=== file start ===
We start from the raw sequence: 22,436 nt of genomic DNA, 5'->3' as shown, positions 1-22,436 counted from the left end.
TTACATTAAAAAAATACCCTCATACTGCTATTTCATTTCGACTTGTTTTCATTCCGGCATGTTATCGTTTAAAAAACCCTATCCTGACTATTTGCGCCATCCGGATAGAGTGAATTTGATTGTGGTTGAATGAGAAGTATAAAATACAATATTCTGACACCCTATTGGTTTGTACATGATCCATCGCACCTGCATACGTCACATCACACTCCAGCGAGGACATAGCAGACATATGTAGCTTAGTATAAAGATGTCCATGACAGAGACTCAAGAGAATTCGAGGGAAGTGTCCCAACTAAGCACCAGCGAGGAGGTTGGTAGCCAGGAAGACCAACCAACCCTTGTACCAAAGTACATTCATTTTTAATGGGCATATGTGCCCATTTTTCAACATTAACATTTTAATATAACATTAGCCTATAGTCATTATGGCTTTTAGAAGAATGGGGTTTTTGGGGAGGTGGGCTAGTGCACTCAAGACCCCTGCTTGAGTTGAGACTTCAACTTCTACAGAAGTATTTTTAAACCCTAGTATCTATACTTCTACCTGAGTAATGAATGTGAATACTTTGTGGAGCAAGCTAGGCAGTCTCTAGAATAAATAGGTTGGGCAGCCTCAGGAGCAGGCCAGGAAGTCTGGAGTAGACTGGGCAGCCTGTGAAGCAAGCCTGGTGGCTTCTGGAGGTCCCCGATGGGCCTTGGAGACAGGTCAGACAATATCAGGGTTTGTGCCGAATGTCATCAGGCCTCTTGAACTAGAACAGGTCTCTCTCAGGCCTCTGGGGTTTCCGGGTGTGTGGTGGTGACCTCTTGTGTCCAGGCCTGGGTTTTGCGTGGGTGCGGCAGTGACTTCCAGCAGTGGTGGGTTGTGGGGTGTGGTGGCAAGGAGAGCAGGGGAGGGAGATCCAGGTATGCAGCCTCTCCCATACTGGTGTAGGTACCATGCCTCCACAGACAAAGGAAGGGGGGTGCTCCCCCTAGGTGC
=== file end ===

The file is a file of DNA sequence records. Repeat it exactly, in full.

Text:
We start from the raw sequence: 22,436 nt of genomic DNA, 5'->3' as shown, positions 1-22,436 counted from the left end.
TTACATTAAAAAAATACCCTCATACTGCTATTTCATTTCGACTTGTTTTCATTCCGGCATGTTATCGTTTAAAAAACCCTATCCTGACTATTTGCGCCATCCGGATAGAGTGAATTTGATTGTGGTTGAATGAGAAGTATAAAATACAATATTCTGACACCCTATTGGTTTGTACATGATCCATCGCACCTGCATACGTCACATCACACTCCAGCGAGGACATAGCAGACATATGTAGCTTAGTATAAAGATGTCCATGACAGAGACTCAAGAGAATTCGAGGGAAGTGTCCCAACTAAGCACCAGCGAGGAGGTTGGTAGCCAGGAAGACCAACCAACCCTTGTACCAAAGTACATTCATTTTTAATGGGCATATGTGCCCATTTTTCAACATTAACATTTTAATATAACATTAGCCTATAGTCATTATGGCTTTTAGAAGAATGGGGTTTTTGGGGAGGTGGGCTAGTGCACTCAAGACCCCTGCTTGAGTTGAGACTTCAACTTCTACAGAAGTATTTTTAAACCCTAGTATCTATACTTCTACCTGAGTAATGAATGTGAATACTTTGTGGAGCAAGCTAGGCAGTCTCTAGAATAAATAGGTTGGGCAGCCTCAGGAGCAGGCCAGGAAGTCTGGAGTAGACTGGGCAGCCTGTGAAGCAAGCCTGGTGGCTTCTGGAGGTCCCCGATGGGCCTTGGAGACAGGTCAGACAATATCAGGGTTTGTGCCGAATGTCATCAGGCCTCTTGAACTAGAACAGGTCTCTCTCAGGCCTCTGGGGTTTCCGGGTGTGTGGTGGTGACCTCTTGTGTCCAGGCCTGGGTTTTGCGTGGGTGCGGCAGTGACTTCCAGCAGTGGTGGGTTGTGGGGTGTGGTGGCAAGGAGAGCAGGGGAGGGAGATCCAGGTATGCAGCCTCTCCCATACTGGTGTAGGTACCATGCCTCCACAGACAAAGGAAGGGGGGTGCTCCCCCTAGGTGC